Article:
As the world now knows, Bill Gates' computer crashed spectacularly as he and an associate were demonstrating Microsoft's forthcoming Windows 98 at the Spring Comdex computer exposition last week in Chicago.
But that was not the real news. Very few executives in the technology industry have not suffered a similar embarrassment while demonstrating a pre-release or beta product in public. The demo gods are cruel.
The real news is that Bill Gates laughed it off. "I guess we still have some bugs to work out,'" he chuckled. "That must be why we're not shipping Windows 98 yet."
He had every reason to be cranky, with a federal antitrust hearing kicking off the next day in Washington. But it was a kinder, gentler Bill Gates who appeared before the Comdex crowds. Earlier, when the microphone failed as he was being introduced for his keynote speech, the software mogul chortled.
"In my house, I have 40 Windows machines I depend on to turn my lights on and off, and they work most of the time," he said. Modern technology, he added, "brings a certain thrill to simple tasks."
Gates began presenting his softer side to the public this year when he crooned "Twinkle, Twinkle Little Star" to his infant daughter on national television and started appearing in advertisements for golf clubs.
True, some people in the Justice Department and in Silicon Valley still think of him mainly as the World's Richest Man and as the Most Feared Competitor in the global marketplace. But in his Comdex speech, Gates wanted to convey that even he gets frustrated by the incomprehensible, unhelpful error messages that pop up on his Windows machines from time to time.
His company is spending "substantially more than $1-billion a year" on Windows research and development, in part to eliminate those error messages, he said.
Then an error message popped up and his computer crashed.
Tweaking the Justice Department, Gates emphasized the integration of the Internet Explorer Web browser with the operating system on Windows 98. But he said the "browser" interface for Windows is merely an interim phase, and eventually users will operate Windows using voice and gestures.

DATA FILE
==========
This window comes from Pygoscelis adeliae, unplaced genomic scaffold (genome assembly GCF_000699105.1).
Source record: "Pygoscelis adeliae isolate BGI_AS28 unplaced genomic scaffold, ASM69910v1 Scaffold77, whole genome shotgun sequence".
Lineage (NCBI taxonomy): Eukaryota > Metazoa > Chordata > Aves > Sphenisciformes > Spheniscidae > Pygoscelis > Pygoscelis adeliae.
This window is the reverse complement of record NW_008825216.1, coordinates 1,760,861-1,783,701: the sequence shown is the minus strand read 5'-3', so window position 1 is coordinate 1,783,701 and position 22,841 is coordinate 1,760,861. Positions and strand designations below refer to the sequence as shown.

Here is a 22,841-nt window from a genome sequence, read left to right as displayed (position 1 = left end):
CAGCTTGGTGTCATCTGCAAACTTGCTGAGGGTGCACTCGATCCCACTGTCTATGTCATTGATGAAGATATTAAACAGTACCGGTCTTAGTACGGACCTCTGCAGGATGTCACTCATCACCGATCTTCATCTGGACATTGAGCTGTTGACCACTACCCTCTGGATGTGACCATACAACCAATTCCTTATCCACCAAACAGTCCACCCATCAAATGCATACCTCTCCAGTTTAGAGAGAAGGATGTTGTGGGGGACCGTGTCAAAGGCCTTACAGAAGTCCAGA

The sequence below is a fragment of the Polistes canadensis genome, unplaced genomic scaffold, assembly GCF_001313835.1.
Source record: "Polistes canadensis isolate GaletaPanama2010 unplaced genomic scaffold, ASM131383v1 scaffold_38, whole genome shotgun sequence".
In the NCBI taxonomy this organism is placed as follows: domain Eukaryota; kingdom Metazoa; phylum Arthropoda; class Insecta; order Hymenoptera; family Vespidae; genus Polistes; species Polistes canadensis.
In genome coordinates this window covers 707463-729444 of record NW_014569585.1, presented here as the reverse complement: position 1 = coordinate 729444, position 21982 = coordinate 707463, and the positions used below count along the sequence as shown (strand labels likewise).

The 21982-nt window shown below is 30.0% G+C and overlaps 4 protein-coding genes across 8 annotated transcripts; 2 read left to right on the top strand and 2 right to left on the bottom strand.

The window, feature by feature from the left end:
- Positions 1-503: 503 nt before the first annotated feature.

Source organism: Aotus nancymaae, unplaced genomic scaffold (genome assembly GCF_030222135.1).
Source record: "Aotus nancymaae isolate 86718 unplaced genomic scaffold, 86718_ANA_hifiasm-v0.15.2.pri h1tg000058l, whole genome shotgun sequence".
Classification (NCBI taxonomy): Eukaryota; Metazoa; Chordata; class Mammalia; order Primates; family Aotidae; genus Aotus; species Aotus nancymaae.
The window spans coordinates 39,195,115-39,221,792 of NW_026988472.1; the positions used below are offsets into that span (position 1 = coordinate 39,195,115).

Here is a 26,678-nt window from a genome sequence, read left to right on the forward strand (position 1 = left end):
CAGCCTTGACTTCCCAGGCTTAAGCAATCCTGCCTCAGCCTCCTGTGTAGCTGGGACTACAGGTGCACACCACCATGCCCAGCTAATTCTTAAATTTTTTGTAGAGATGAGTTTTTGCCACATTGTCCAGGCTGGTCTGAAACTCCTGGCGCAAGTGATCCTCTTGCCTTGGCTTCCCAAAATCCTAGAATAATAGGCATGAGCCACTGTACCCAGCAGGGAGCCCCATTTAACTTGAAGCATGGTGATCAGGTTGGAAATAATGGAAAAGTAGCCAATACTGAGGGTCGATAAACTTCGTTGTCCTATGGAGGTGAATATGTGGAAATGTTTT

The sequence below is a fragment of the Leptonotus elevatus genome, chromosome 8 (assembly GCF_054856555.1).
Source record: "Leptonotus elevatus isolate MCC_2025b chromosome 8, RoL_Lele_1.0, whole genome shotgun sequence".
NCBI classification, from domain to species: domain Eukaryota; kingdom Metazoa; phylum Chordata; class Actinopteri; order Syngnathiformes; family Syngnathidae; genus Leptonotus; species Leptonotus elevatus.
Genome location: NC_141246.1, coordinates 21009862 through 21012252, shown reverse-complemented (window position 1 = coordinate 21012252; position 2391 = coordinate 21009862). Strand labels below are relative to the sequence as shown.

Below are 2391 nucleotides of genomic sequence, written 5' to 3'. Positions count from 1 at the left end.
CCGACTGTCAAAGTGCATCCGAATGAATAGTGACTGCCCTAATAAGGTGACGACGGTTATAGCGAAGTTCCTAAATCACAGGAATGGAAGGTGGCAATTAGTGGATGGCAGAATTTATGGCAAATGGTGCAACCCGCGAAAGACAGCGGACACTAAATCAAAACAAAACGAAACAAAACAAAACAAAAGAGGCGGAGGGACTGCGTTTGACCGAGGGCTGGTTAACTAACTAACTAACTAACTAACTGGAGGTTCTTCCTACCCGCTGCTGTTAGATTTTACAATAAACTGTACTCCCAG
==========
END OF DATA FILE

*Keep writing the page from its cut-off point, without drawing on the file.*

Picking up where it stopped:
About 650 companies came to Spring Comdex to show off their new computer hardware and software products. Some of the larger companies spent hundreds of thousands of dollars to display their wares in elaborate booths.
But there were also many small companies that came to Chicago hoping for a big break, spending scarce cash to buy a 10-foot by 10-foot booth in the remote corners of the trade show, near the restrooms and concession stands.
Two of the more intriguing back-row companies with innovative products at this year's show were Ingenious Solutions Inc. of Lehi, Utah, and Neato LLC, of East Haven, Conn.
Ingenious was selling Wrist Gliders, little puck-like devices that slide across a desk while supporting the computer user's wrists. The company asserts that the $10 Wrist Gliders ($16.95 for a package of two) will reduce or even eliminate the risk of carpal tunnel syndrome, a painful repetitive stress injury that affects many keyboard and mouse users. More information can be had at www.wristgliders.com.
Neato was selling printing kits that allow people to create custom labels and jewel case inserts for audio or CD-ROM disks, using standard personal computer equipment. The equipment needed to record and copy digital compact disks is becoming affordable for consumers, but printing costs to make those disks attractive are still high.
With Neatos $80 CD Labeler Pro software and label kit, a garage band, for example, can add a professional look to its demo disks without spending hundreds of dollars on professional printing and duplicating. The kit also includes a gizmo that makes it easy to neatly center those round labels on the disks. More information is available at www.neato.com.
Each year, PC Week magazine selects what it considers the best new products of the Comdex shows. Most of the winners this year were aimed at the corporate market, but one, in the '"Best Desktop and Mobile Systems'" category, should be of interest to consumers.
The winner: The Everex FreeStyle Executive Palm-Size PC, a pocket computer that will go on sale this summer from Everex Systems Inc. of Fremont, Calif. (freestyle.everex.com/).
At first glance, the Everex FreeStyle resembles the Palm Pilot (now Palm III) computer made by the US Robotics division of the 3Com Corp., the most popular pocket computer for managing personal information like calendars and contact lists. But unlike the Palm Pilot device, the Everex FreeStyle is powered by Microsoft Windows CE. According to the PC Week judges, the FreeStyle "raises the bar for personal organizers by allowing users to work more efficiently."
The FreeStyle, which will range in price from $330 to $500, beat out a number of desktop and laptop computers in a rather dull and limited Comdex field.